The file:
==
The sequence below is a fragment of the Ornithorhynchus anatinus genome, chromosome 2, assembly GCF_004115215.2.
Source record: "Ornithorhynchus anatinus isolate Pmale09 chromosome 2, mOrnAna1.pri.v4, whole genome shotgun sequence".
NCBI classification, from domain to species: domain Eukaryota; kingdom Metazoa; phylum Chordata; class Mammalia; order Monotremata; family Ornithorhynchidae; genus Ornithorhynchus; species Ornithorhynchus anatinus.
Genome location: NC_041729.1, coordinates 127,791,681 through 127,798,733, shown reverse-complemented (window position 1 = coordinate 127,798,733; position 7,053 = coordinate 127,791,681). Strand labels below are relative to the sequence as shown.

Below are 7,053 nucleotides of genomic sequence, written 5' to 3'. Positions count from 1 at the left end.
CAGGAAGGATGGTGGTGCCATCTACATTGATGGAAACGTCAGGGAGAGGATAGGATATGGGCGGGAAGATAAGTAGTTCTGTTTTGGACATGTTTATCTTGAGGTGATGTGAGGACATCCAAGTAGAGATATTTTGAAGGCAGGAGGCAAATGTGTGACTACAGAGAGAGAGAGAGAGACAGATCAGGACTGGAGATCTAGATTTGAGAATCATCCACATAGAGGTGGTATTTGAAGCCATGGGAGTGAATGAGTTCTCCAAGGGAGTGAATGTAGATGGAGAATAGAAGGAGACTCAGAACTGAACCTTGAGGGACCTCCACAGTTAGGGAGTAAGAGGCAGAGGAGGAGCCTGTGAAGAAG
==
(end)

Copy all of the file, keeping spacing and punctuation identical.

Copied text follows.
The sequence below is a fragment of the Ornithorhynchus anatinus genome, chromosome 2, assembly GCF_004115215.2.
Source record: "Ornithorhynchus anatinus isolate Pmale09 chromosome 2, mOrnAna1.pri.v4, whole genome shotgun sequence".
NCBI classification, from domain to species: domain Eukaryota; kingdom Metazoa; phylum Chordata; class Mammalia; order Monotremata; family Ornithorhynchidae; genus Ornithorhynchus; species Ornithorhynchus anatinus.
Genome location: NC_041729.1, coordinates 127,791,681 through 127,798,733, shown reverse-complemented (window position 1 = coordinate 127,798,733; position 7,053 = coordinate 127,791,681). Strand labels below are relative to the sequence as shown.

Below are 7,053 nucleotides of genomic sequence, written 5' to 3'. Positions count from 1 at the left end.
CAGGAAGGATGGTGGTGCCATCTACATTGATGGAAACGTCAGGGAGAGGATAGGATATGGGCGGGAAGATAAGTAGTTCTGTTTTGGACATGTTTATCTTGAGGTGATGTGAGGACATCCAAGTAGAGATATTTTGAAGGCAGGAGGCAAATGTGTGACTACAGAGAGAGAGAGAGAGACAGATCAGGACTGGAGATCTAGATTTGAGAATCATCCACATAGAGGTGGTATTTGAAGCCATGGGAGTGAATGAGTTCTCCAAGGGAGTGAATGTAGATGGAGAATAGAAGGAGACTCAGAACTGAACCTTGAGGGACCTCCACAGTTAGGGAGTAAGAGGCAGAGGAGGAGCCTGTGAAGAAG